Home > Papers from 2012 > Prototypical movements for active sensing in bees

Prototypical movements for active sensing in bees

A problem for all navigation studies is to understand which of an animal’s movements are part of trying to get to a goal; which are part of an active sensing procedure; and, which are just noise. One tool that can reduce the dimensionality and volume of movement data that one has to analyse has recently been demonstrated by the Bielefeld group. A cluster analysis can be used to identify prototypical components of behaviour which can then be analysed with respect to task, visual scene or other factors, a process which should help with our original categorisation problem.

Previously, Dittmar et al had showed that bees can use motion information from statically camouflaged cylinders (i.e. the same texture as the back ground) in order to drive a search for a feeder. Here, Braun et al analyse the flight paths of bees from the Dittmar experiment to see how the prototypical comonents of the bees’ behaviour realtes to LM texture. The analysis shows that key (depth information generating) movement components, such as sideways and up-down flight, vary with distance from cylinders and with cylinder texture. This suggests that these particular movements are part of an active sensing scheme.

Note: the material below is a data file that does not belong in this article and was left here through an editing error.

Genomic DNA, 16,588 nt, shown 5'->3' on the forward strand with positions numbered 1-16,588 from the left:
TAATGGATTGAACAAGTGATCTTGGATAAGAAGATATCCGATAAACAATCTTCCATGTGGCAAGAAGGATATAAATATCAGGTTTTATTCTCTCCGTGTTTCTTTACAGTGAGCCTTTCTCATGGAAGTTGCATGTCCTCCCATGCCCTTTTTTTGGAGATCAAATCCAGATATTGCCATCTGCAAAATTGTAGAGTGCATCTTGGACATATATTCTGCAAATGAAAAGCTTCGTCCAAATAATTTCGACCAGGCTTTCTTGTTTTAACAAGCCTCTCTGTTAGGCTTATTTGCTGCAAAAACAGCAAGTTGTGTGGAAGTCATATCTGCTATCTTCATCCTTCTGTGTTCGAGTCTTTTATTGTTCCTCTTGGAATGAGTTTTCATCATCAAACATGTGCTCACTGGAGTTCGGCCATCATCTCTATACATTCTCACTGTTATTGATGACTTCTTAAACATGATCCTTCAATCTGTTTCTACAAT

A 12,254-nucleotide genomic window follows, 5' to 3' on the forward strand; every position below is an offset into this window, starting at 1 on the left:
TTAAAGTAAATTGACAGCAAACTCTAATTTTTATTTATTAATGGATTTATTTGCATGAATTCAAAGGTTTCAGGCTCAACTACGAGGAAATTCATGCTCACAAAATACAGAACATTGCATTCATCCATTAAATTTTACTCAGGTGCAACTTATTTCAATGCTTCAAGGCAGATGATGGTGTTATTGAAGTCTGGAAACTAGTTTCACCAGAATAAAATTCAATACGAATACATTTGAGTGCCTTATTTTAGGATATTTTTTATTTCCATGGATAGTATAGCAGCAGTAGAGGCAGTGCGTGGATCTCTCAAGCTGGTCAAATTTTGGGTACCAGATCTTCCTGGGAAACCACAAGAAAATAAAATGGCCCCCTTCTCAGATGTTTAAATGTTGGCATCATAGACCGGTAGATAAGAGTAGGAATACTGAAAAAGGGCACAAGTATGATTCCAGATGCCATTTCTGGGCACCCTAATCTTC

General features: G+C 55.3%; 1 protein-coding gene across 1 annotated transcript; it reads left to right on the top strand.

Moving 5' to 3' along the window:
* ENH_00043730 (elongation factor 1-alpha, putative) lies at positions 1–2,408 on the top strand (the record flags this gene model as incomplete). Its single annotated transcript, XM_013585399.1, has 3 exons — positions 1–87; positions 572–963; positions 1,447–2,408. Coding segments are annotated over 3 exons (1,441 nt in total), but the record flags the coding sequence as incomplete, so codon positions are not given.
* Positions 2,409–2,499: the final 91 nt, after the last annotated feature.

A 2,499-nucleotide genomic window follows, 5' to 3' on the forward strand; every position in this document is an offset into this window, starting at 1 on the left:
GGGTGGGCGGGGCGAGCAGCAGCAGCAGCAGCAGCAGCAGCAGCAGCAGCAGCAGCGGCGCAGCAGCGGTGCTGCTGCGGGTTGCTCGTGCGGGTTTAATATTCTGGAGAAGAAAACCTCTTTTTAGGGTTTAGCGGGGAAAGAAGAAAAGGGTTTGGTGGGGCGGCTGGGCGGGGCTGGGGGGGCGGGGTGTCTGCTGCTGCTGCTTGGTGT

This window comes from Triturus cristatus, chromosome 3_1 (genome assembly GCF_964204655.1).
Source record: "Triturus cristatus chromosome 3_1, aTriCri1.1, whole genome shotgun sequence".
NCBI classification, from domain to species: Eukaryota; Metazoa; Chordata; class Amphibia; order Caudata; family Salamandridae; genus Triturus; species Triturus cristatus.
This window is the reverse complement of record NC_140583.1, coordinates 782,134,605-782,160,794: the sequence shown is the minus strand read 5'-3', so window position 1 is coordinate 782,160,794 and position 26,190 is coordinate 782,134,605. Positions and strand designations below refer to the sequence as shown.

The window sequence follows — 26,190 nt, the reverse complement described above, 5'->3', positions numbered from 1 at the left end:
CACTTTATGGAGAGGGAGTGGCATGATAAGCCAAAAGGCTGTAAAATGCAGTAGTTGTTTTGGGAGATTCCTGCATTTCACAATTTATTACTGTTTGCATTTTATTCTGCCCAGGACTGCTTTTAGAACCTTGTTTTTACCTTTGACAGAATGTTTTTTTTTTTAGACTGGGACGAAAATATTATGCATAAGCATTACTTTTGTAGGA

Braun E ,Dittmar L ,Boeddeker N ,Egelhaaf M (2012) Prototypical components of honeybee homing flight behaviour depend on the visual appearance of objects surrounding the goal. Frontiers in Behavioral Neuroscience (6)

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Categories: Papers from 2012
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